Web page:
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Stan Bright for SaaSHub

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How to steal a website and how to prevent it

OK, this is going to be a quick showcase of how someone proxy-mirrored my website in a way that is very difficult to detect or prevent it. Moreover, I will share some of the helpful advice that was received from the Hacker News and /r/sysadmin communities.

Here it is the case

I noticed yesterday that one of my websites, SaaSHub, is not present on; however, its content is being served on a different and very suspicious domain name - And, of course, I started digging my nginx logs - grepping for that domain name. All I could find was that domain name appearing as the referrer when accessing some images. Then, suspecting what might be going on, I started accessing some unpopular pages (on their domain name) and monitoring the logs for them. All requests to my server were coming from different IPs located in the US but with my browser's User-Agent. At that point, I was pretty sure what was happening - someone was proxy-mirroring SaaSHub and serving it on-demand on their domain name.

Here it is a simplified diagram of the case

I started thinking, brainstorming and searching for some generic advice on what I could do to prevent this...

Option 1 - block their IP. Unfortunately, that's not very effective in general, as they could easily change their IP address. What is more, in this particular case, they are using a very wide range of IPs coming from a variety of different ASNs (some of the cases I caught - AS55081, 35913, 36352, 21769, 52393, 394814, 55286). What is more, at first glance, collecting those IPs and ASNs isn't a trivial/quick task.

Option 2 - block them by user-agent - Again, not an option as they are copying the user-agent of the user making the request on their domain-name.

Option 3 - add a small piece of JavaScript that checks for the domain name, and if not - redirect to it. This isn't a viable option in this case as the perpetrator is stripping all <javascript> tags and files.

Option 4 - use absolute URLs everywhere. Well, they are rewriting all mentions of in links to their own domain name. So that doesn't seem like an option, too.

At that point, I felt helpless and asked for help on Hacker News & /r/sysadmin

Possible solutions and advice

i.e. what can you do if this happens to you... based on the suggestions and advice that I received on HN & /r/sysadmin.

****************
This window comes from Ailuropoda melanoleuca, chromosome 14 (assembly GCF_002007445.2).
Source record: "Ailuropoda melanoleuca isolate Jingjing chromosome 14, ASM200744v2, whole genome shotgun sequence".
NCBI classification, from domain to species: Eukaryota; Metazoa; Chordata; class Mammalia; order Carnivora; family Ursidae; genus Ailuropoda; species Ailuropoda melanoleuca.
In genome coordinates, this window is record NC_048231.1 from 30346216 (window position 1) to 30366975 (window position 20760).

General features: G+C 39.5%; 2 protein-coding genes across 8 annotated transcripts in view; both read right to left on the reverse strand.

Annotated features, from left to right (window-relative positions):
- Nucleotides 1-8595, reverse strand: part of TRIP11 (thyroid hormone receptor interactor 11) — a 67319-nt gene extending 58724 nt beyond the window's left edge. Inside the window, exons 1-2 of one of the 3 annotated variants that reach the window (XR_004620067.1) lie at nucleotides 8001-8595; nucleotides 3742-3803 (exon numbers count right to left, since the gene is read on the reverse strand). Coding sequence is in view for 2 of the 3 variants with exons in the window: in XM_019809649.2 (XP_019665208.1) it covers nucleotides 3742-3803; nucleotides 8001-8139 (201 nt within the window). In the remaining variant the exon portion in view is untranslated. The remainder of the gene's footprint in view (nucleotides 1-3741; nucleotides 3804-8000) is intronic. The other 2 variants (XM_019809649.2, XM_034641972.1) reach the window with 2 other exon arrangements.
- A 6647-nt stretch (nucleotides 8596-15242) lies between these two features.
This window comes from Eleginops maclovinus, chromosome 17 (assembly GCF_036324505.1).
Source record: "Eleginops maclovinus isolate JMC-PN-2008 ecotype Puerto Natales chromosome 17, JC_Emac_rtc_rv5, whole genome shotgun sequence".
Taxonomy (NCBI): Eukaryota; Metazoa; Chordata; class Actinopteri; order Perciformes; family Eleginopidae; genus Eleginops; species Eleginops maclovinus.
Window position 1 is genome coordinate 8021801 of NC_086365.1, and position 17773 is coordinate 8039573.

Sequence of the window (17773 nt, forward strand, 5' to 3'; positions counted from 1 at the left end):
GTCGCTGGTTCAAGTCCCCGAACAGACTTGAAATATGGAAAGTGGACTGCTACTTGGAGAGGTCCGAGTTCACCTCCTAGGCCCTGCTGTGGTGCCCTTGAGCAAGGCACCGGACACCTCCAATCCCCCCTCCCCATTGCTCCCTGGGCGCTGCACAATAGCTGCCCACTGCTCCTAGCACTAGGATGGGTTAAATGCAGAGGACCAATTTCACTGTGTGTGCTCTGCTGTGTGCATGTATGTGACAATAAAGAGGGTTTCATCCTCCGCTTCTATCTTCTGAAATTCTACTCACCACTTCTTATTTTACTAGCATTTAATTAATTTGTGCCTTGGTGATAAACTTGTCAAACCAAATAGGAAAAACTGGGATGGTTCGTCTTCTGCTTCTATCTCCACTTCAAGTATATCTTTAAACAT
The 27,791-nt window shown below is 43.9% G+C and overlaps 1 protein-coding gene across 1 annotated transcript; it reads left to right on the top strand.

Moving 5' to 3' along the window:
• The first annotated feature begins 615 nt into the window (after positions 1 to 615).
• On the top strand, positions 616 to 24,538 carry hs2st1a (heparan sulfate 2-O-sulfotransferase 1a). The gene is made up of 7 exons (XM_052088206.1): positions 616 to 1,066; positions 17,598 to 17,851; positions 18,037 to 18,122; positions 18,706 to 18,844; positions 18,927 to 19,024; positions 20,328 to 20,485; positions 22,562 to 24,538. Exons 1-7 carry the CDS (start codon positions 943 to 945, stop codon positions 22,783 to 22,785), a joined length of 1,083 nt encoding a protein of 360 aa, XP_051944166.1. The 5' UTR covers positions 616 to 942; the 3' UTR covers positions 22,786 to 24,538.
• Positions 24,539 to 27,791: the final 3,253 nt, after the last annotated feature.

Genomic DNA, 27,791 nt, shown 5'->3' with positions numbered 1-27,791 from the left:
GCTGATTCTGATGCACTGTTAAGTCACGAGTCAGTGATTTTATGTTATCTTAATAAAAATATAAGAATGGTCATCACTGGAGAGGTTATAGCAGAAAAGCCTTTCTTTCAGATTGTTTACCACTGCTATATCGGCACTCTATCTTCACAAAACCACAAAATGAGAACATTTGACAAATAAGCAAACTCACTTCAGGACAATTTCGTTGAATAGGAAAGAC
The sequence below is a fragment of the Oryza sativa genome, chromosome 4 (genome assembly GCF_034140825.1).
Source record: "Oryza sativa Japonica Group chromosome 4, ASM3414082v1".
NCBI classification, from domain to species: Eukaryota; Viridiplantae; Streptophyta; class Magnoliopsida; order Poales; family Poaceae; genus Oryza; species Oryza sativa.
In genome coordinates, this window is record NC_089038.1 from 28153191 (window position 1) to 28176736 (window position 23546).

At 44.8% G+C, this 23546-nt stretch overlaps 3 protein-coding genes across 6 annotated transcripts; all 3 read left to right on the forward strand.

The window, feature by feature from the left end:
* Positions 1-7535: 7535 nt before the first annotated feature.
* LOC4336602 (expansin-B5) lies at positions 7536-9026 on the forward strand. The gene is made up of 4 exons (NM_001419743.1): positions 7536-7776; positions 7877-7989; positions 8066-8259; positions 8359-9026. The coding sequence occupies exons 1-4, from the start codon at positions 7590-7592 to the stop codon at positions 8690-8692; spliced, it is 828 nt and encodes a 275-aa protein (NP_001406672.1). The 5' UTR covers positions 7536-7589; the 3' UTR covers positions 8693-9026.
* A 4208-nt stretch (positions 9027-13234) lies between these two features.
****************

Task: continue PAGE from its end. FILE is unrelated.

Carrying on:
1) File a DMCA to their host. I've sent a request to their free domain name provider so far.

2) Covert the whole website to JavaScript. Yup, that would work, but then no one without JS would be able to open SaaSHub, I'm guessing SEO will suffer too. So, this is not a path I'd like to take.

3) Block all images being accessed with a referrer that's not the expected domain name - I haven't implemented this one yet, but this could actually work in a generic way. I'm keeping this one in my toolbox of viable options.

4) Implement a honey-trap URL so that all their IPs could be exposed and blocked. This could work as well. "All" you have to do is add an endpoint that is not accessible by normal users - e.g. /honeytrap?some-random-param=rand-number (Note: you need the randomness as the culprit is loading each page once only and caching it after that). Then, add a cron script that will call that end-point on the proxy-mirror domain name and expose all their IPs. That way, we can block them in a relatively automated manner (as long as we know their domain name).

5) Add some hidden and random text to your pages. Why? So that you can search for that text later on and find out all the domain names that mirror your content.

Moral of the story

We are not absolutely helpless! It is unfortunate that we have to deal with it, but, as they say - it is what it is. At least we have a small toolbox of viable options on how to react and what we can try out.

Also, I guess there could be other things and means available to prevent and mitigate similar vicious actions. I'd be happy if you shared your experience and solutions in the comments here. You can find more advice within the discussions linked above, too. Nevertheless, whatever we (you and I) decide to do in similar cases, it's always a difficult and time-consuming battle. And I believe that bringing some awareness to this might help others resolve it quicker than I.

As of now, I think that the report to their free DNS provider has worked out, as their domain-name is not responding to an actual IP anymore. I will have to work on #5 from above, though, so that I can know when they move to a new domain-name.

p.s. if someone working at Microsoft or Bing is reading this, please could you help get SaaSHub indexed instead of the fake mirror Thanks 🙇!

Latest comments (2)

akatsuki06 profile image

do you have a backend for the website? If its CORS enabled for your domain the fake domain shouldn't be able to read all your backend data.

auct profile image

For seo add canonical tag.
Imo block ips + block images from not your domain.
90% chance attacker will back off.